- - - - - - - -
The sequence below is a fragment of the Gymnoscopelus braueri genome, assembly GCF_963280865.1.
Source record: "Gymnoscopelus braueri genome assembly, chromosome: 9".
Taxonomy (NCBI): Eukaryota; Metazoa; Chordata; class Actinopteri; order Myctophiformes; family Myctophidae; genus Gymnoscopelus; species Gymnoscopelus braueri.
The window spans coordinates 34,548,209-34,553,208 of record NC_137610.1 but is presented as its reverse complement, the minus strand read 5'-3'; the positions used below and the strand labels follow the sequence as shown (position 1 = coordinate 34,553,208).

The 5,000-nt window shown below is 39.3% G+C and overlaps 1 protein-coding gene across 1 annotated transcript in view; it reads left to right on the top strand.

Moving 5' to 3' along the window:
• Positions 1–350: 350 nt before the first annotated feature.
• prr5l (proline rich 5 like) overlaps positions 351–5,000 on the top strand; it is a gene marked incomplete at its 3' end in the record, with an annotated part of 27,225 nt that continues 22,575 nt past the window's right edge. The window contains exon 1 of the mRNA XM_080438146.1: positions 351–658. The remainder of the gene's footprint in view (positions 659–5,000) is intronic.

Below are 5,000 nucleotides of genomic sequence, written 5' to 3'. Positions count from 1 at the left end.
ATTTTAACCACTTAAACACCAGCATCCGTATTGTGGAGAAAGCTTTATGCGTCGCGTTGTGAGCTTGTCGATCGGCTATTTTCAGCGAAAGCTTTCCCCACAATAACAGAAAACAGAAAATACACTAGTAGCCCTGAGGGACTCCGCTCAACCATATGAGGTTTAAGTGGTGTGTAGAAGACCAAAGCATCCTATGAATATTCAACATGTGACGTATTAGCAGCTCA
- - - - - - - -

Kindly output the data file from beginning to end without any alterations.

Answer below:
The sequence below is a fragment of the Gymnoscopelus braueri genome, assembly GCF_963280865.1.
Source record: "Gymnoscopelus braueri genome assembly, chromosome: 9".
Taxonomy (NCBI): Eukaryota; Metazoa; Chordata; class Actinopteri; order Myctophiformes; family Myctophidae; genus Gymnoscopelus; species Gymnoscopelus braueri.
The window spans coordinates 34,548,209-34,553,208 of record NC_137610.1 but is presented as its reverse complement, the minus strand read 5'-3'; the positions used below and the strand labels follow the sequence as shown (position 1 = coordinate 34,553,208).

The 5,000-nt window shown below is 39.3% G+C and overlaps 1 protein-coding gene across 1 annotated transcript in view; it reads left to right on the top strand.

Moving 5' to 3' along the window:
• Positions 1–350: 350 nt before the first annotated feature.
• prr5l (proline rich 5 like) overlaps positions 351–5,000 on the top strand; it is a gene marked incomplete at its 3' end in the record, with an annotated part of 27,225 nt that continues 22,575 nt past the window's right edge. The window contains exon 1 of the mRNA XM_080438146.1: positions 351–658. The remainder of the gene's footprint in view (positions 659–5,000) is intronic.

Below are 5,000 nucleotides of genomic sequence, written 5' to 3'. Positions count from 1 at the left end.
ATTTTAACCACTTAAACACCAGCATCCGTATTGTGGAGAAAGCTTTATGCGTCGCGTTGTGAGCTTGTCGATCGGCTATTTTCAGCGAAAGCTTTCCCCACAATAACAGAAAACAGAAAATACACTAGTAGCCCTGAGGGACTCCGCTCAACCATATGAGGTTTAAGTGGTGTGTAGAAGACCAAAGCATCCTATGAATATTCAACATGTGACGTATTAGCAGCTCA